Business continuity, ie, returning to normal operations in a timely manner, is a goal necessary for the survival of the organization. Some structural damage, loss of revenue, and/or interruption of patient care might occur. Pharmacy personnel must pay particular attention to minimize compromises in patient care. Pharmacy managers and owners should develop plans for alternate sites to deliver services, eg, establishing a contract with a local company to rent a mobile office (trailer). These types of arrangements should be initiated prior to a disaster. After an incident, many businesses and individuals will attempt to obtain similar resources. Demand could outpace supply. Escalating financial losses from disasters are leading to a greater emphasis on mitigation efforts and obtaining hazard insurance to minimize any loss. Insurance can help financial recovery, but appropriate coverage must be in force before the disaster. Often riders specifically for floods, earthquakes, etc, are necessary to ensure coverage. Civil unrest may not be part of some insurance contracts. Acts of terrorism are usually included under this definition and have generally been excluded. After the attacks on 9/11, the federal government mandated that the insurance industry provide coverage for terrorism. The Terrorism Risk Insurance Act of 2002 established a program with the Department of Treasury, under which the federal government shares with the insurance industry the risk of loss from future terrorist attacks. The insurance industry is required to offer coverage for this exposure, and the insured has the option of rejecting it. There are many sources for further information on business continuity and insurance. Additional assistance is available through several governmental Web sites. Two examples are the National Conference of State Legislators (www.ncsl.org) and Santa Clara County (www.sccgov.org). Nongovernmental Web sites also offer guidance, including www.phmic. com,

www.iii.org, www.drj.com, and www.thebci. org. Many companies offer business continuity planning for a fee.13

Only a few organizations and agencies have made emergency management a priority. Most businesses consider disaster-related matters as peripheral issues. Regardless of the practice setting, pharmacists, pharmacy technicians, and pharmacy students often have little time available to devote to preparing for disasters and terrorism. Managers and CEOs might not appreciate the need for expending money and staff time or having inventory tied up to prepare for low-probability incidents. However, consider the cost of not preparing. By becoming a proactive disaster responder, pharmacists will be prepared to help provide their patients with pharmaceutical services during a disaster. Disaster victims deserve the same treatment during disaster response and recovery as do patients in normal times. Mitigation measures and emergency preparedness activities are vital to the continuity of pharmaceutical services should a disaster disrupt normalcy. Those in the pharmacy profession should look for ways to take appropriate measures that are cost-effective. Pharmacy has an obligation to the local community and nation to share expertise in preparing for and managing the medical consequences of disasters.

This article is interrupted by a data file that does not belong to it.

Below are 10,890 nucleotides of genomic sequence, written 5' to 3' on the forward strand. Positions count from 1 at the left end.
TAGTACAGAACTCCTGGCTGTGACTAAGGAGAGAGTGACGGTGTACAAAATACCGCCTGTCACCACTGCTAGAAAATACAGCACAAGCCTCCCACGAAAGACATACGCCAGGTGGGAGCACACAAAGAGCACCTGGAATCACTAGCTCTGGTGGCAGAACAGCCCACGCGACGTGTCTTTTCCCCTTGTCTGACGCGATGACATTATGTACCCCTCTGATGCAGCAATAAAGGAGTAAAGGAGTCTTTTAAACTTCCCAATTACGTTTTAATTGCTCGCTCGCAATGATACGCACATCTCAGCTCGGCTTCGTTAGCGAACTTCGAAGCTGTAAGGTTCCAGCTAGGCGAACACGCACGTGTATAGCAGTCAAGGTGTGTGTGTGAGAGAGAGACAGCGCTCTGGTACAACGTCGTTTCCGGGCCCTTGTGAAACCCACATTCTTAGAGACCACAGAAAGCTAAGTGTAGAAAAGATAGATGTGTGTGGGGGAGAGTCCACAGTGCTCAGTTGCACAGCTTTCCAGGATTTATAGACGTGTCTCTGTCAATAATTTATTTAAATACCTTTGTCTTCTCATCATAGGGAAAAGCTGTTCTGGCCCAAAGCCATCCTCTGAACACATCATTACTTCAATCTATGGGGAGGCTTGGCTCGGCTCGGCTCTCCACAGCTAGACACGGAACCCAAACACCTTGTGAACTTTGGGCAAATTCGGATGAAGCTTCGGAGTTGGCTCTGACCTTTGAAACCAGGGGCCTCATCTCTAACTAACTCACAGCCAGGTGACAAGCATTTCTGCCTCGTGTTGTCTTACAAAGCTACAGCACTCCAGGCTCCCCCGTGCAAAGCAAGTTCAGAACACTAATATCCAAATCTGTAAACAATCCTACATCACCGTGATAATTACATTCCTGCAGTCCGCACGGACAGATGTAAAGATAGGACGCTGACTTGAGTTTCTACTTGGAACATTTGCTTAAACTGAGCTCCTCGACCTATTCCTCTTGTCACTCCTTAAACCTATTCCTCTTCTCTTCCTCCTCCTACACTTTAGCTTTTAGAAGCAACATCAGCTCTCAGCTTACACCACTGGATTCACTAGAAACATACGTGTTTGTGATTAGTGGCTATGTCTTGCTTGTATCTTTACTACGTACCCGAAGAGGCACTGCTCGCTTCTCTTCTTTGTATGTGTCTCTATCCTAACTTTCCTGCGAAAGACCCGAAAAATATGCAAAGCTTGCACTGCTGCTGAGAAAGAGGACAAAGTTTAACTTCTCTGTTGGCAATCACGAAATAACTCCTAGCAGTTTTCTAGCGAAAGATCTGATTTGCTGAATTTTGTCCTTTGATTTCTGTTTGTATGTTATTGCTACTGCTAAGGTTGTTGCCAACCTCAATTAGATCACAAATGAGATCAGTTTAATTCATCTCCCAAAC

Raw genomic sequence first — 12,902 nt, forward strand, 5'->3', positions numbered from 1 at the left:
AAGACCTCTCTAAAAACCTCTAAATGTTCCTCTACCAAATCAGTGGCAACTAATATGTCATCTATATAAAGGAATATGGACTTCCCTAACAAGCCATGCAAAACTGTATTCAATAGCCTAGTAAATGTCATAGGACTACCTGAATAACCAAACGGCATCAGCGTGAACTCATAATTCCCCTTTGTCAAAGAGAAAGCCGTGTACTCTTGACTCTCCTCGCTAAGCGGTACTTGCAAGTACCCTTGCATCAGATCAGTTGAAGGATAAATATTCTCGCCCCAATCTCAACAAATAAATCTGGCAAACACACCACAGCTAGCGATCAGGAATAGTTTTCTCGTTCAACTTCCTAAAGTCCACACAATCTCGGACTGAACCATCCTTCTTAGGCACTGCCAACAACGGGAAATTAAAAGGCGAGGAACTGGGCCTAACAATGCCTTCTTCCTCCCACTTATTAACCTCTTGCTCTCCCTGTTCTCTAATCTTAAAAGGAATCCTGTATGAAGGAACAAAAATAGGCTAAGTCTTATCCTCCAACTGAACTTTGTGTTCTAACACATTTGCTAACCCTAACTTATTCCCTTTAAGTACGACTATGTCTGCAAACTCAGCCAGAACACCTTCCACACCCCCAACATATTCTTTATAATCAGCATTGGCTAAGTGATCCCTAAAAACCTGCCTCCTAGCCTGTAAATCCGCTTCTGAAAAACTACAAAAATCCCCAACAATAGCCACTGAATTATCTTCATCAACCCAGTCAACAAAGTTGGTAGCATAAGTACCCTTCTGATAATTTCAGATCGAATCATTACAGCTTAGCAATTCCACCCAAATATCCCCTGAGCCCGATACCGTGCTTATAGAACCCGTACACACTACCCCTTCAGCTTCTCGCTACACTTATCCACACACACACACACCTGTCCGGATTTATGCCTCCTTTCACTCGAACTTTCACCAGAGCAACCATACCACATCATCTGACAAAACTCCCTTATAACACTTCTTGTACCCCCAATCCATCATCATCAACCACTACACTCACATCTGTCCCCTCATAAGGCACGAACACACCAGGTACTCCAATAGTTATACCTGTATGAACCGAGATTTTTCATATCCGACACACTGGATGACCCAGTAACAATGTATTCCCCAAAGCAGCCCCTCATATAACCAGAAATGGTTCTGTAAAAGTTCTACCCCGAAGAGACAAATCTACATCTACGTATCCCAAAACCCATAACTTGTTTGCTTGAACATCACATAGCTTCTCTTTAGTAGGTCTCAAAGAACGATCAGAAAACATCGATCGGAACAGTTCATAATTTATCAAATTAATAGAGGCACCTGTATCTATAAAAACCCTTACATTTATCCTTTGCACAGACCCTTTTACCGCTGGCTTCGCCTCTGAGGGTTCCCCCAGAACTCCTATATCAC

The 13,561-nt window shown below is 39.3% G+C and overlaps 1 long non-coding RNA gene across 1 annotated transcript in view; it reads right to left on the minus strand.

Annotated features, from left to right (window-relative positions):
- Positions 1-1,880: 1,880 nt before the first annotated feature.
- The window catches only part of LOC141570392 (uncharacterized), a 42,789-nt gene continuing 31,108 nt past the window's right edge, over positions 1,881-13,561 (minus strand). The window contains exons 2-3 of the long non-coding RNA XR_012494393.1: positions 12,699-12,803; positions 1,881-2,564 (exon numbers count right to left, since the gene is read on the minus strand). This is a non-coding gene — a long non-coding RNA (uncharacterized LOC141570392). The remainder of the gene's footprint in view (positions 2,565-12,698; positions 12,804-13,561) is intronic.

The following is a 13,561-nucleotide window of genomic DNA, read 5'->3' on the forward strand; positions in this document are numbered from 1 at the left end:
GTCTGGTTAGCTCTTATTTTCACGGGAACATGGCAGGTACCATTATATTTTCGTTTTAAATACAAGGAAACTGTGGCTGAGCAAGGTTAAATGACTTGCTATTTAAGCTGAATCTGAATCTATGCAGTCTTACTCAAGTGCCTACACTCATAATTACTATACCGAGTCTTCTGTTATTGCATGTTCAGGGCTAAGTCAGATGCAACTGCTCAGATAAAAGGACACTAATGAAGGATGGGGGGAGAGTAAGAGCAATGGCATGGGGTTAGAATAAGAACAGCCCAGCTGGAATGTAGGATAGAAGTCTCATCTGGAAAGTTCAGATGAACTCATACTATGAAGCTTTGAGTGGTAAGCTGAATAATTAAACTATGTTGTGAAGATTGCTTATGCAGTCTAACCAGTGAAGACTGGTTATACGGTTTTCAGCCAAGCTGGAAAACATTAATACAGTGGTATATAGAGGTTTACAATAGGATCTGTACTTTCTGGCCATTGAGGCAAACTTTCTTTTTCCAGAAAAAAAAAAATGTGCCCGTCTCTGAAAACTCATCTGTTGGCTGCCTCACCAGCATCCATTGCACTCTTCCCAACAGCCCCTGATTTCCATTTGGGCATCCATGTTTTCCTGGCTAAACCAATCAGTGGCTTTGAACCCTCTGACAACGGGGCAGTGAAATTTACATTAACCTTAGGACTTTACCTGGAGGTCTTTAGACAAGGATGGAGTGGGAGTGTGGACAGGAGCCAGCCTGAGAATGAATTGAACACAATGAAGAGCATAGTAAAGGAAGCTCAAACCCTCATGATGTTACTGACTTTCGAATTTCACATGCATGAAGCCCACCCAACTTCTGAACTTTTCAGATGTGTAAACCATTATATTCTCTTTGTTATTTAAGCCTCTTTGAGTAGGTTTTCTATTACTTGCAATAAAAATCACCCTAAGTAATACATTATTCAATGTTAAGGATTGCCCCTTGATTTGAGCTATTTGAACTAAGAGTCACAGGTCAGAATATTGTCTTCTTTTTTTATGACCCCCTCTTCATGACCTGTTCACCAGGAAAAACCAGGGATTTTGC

1. Gordon J. Comprehensive Emergency Management for Local Governments Demystifying Emergency Planning, Rothstein Associates, 4 Arapaho Rd, Brookfield, CT 06804, 2002, pp 1015. 2. Mileti D. Disasters by Design—A Reassessment of Natural Hazards in the United States, Joseph Henry Press, 2101 Constitution Ave, Washington, DC 20418, 1999, pp 215-218. 3. ASHP Statement on the role of the Health-System Pharmacist in Emergency Preparedness, Statements on Medication Therapy and Patient Care: Specific Practice Areas, Dec. 18, 2003, p 219. 4. Health Resources and Services Administration Bioterrorism Grant Process, available at www.hrsa.gov. 5. Strategic National Stockpile, CDC, available at www.bt.cdc.gov. 6. Are Wholesalers Delivering the Goods?, Drug Topics Survey, Drug Topics, Nov. 3, 2003, p 70. 7. The Critical Incident Stress Management Pamphlet, International Critical Incident Stress Foundation, available at www.icisf.org, pp 1-2. 8. Community Emergency Response Teams and Medical Reserve Corps, available at www.usafreedomcorps.gov. 9. Hejik K. Pharmacy responds to terrorist attacks, Pharmacy Today, available at pharmacy.com/articles/h_ts_0001.cfm. 10. Delehanty R. The Emergency Nurse and Disaster Medical Assistance Teams. Journal of Emergency Nursing. 1999;22:184-186. 11. Disaster Medical Assistance Teams, available at www.oep.ndms.dhhs.gov. 12. Homeland Security Formalizes Pharmacist Response Teams, ASHP Midyear Clinical Meeting News and Views, American Society of Health-System Pharmacists, Dec. 9, 2003, pp 1 & 3. 13. Tierney K, Lindell M, et al. Facing the Unexpected—Disaster Preparedness and Response in the United States, Joseph Henry Press, 2101 Constitution Ave, Washington, DC 20418, 2001, pp 119, 221-223.